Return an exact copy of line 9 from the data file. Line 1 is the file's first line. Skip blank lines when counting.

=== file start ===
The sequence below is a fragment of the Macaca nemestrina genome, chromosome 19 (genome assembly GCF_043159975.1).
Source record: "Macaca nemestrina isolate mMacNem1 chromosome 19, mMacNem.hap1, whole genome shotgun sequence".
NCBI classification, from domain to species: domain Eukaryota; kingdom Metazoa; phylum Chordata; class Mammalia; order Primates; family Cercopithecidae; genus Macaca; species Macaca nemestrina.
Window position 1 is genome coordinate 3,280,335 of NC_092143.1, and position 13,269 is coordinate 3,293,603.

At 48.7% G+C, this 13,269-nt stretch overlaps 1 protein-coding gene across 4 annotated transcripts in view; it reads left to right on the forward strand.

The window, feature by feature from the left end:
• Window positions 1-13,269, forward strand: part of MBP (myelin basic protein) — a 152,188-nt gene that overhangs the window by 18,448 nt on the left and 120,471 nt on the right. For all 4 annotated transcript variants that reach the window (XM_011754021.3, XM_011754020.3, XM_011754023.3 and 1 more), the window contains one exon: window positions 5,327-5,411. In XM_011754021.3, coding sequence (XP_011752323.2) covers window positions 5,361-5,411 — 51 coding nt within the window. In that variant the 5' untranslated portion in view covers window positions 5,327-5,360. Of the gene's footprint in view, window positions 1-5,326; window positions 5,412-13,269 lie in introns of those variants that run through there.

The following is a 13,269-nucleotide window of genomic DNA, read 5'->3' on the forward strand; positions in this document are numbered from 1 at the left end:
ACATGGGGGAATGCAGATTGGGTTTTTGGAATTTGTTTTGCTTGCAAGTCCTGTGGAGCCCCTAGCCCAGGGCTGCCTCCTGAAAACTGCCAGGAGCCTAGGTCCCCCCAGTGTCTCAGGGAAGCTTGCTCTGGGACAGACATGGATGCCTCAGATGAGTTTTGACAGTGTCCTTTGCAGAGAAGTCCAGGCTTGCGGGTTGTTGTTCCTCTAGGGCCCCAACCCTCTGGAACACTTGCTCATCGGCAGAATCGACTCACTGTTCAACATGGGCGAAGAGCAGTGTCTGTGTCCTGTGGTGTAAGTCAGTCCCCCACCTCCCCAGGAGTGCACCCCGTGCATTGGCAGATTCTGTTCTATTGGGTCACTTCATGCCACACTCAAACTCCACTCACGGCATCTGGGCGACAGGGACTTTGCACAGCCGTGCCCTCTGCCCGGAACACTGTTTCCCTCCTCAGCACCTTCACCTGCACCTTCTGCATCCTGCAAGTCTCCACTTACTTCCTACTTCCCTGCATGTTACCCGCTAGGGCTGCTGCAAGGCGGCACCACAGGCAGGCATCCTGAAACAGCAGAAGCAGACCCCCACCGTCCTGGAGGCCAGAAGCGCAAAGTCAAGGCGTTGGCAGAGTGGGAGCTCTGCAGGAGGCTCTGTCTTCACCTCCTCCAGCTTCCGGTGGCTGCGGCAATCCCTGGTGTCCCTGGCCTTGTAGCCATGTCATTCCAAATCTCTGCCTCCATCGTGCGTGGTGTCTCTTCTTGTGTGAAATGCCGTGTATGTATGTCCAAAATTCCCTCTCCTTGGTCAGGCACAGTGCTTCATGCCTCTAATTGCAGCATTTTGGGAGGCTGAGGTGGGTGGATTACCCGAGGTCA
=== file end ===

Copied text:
ACATGGGGGAATGCAGATTGGGTTTTTGGAATTTGTTTTGCTTGCAAGTCCTGTGGAGCCCCTAGCCCAGGGCTGCCTCCTGAAAACTGCCAGGAGCCTAGGTCCCCCCAGTGTCTCAGGGAAGCTTGCTCTGGGACAGACATGGATGCCTCAGATGAGTTTTGACAGTGTCCTTTGCAGAGAAGTCCAGGCTTGCGGGTTGTTGTTCCTCTAGGGCCCCAACCCTCTGGAACACTTGCTCATCGGCAGAATCGACTCACTGTTCAACATGGGCGAAGAGCAGTGTCTGTGTCCTGTGGTGTAAGTCAGTCCCCCACCTCCCCAGGAGTGCACCCCGTGCATTGGCAGATTCTGTTCTATTGGGTCACTTCATGCCACACTCAAACTCCACTCACGGCATCTGGGCGACAGGGACTTTGCACAGCCGTGCCCTCTGCCCGGAACACTGTTTCCCTCCTCAGCACCTTCACCTGCACCTTCTGCATCCTGCAAGTCTCCACTTACTTCCTACTTCCCTGCATGTTACCCGCTAGGGCTGCTGCAAGGCGGCACCACAGGCAGGCATCCTGAAACAGCAGAAGCAGACCCCCACCGTCCTGGAGGCCAGAAGCGCAAAGTCAAGGCGTTGGCAGAGTGGGAGCTCTGCAGGAGGCTCTGTCTTCACCTCCTCCAGCTTCCGGTGGCTGCGGCAATCCCTGGTGTCCCTGGCCTTGTAGCCATGTCATTCCAAATCTCTGCCTCCATCGTGCGTGGTGTCTCTTCTTGTGTGAAATGCCGTGTATGTATGTCCAAAATTCCCTCTCCTTGGTCAGGCACAGTGCTTCATGCCTCTAATTGCAGCATTTTGGGAGGCTGAGGTGGGTGGATTACCCGAGGTCA